More information about the review is available at https://www.toronto.ca/community-people/get-involved/public-consultations/#item/449.

City of Toronto’s Fourth Homeless Count + Survey Set for April 26, 2018

Posted in City Wide, Updates


Toronto’s Street Needs Assessment will take place on the evening of April 26 and the City is seeking volunteers to assist


For the fourth time, hundreds of volunteers, members of community agencies and City staff will take to the streets and shelters to ask people experiencing homelessness about the services they need to get and keep permanent housing. Responses to the survey help the City to shape improvements in current programs and plan for future service delivery.


The Street Needs Assessment (SNA) results are widely used by policy makers, politicians, researchers, journalists and advocates to identify how many people are homeless in Toronto and to describe who they are and how their service needs may be changing. Every SNA has consistently illustrated that people who are homeless want permanent housing and the cost of housing is a significant barrier to ending their homelessness.


“The Street Needs Assessment gives people who are homeless a loud and clear voice in how we can help them end their homelessness,” said Mayor John Tory. “It also gives the City the critical data we need to better understand how and why people are using homelessness services. The City is committed to supporting this initiative because we are all dedicated to fighting homelessness and the roots of homelessness.”


For the first time, the City of Toronto’s SNA is part of the federal and provincial governments’ national coordinated point-in-time counts. Toronto’s results will be included in the 2018 national and provincial snapshots of homelessness which is funded in part by the Government of Canada’s Homelessness Partnering Strategy.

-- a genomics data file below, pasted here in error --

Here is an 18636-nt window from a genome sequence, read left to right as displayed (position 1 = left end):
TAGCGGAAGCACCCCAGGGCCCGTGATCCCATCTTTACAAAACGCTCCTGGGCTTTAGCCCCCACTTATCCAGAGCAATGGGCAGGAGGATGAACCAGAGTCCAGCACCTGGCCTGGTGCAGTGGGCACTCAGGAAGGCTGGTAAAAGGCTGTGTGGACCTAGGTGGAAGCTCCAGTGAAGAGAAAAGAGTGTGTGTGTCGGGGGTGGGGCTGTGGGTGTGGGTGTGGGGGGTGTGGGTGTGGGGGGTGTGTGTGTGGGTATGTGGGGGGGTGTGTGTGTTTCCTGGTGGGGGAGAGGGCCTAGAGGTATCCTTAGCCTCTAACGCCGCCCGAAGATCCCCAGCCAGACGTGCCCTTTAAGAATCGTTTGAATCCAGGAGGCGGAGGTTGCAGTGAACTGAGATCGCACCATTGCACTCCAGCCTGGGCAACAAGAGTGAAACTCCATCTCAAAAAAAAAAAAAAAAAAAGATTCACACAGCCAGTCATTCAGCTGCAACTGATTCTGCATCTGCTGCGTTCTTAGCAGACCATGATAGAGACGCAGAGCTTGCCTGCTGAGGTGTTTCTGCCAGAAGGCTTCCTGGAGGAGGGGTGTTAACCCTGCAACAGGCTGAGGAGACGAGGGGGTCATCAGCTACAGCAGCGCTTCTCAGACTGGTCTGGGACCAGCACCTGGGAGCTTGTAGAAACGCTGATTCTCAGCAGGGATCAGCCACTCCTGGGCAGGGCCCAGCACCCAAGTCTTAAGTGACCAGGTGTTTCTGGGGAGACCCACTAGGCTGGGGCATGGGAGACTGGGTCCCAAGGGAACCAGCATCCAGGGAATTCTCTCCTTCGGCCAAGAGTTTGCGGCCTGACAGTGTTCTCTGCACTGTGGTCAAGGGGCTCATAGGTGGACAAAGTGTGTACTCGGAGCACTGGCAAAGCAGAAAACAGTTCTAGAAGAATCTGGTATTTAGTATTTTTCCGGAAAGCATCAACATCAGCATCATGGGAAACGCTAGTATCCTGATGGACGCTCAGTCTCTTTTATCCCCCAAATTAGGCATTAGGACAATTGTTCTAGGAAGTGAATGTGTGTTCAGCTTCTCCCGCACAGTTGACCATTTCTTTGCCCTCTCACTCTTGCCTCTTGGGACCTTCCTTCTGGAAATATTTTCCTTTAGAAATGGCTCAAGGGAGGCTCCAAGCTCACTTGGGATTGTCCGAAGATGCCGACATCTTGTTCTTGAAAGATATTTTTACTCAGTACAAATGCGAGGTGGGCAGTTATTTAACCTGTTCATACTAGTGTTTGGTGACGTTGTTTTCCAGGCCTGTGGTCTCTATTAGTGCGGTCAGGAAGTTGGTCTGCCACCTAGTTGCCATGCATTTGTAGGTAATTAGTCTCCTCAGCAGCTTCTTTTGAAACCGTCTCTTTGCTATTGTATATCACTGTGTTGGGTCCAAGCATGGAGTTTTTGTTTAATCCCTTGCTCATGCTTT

There has been a 30-per-cent increase year over year in the number of people accessing the City’s emergency shelter system. This year there are more than four times the number of winter respite spaces available as compared to last winter and services are well-utilized each night.


In addition to being a needs assessment survey, the SNA is a point-in-time census of those using all shelters in the city (including provincially-administered Violence Against Women shelters), and those with no fixed address in health care and correctional facilities. It also includes an estimate of the number of people sleeping rough using a well-proven methodology as used by jurisdictions across North America.


The success of Toronto’s homeless count and survey depends on citizen volunteers completing the surveys with people who are homeless, both those sleeping outdoors and staying in shelters and overnight drop-ins.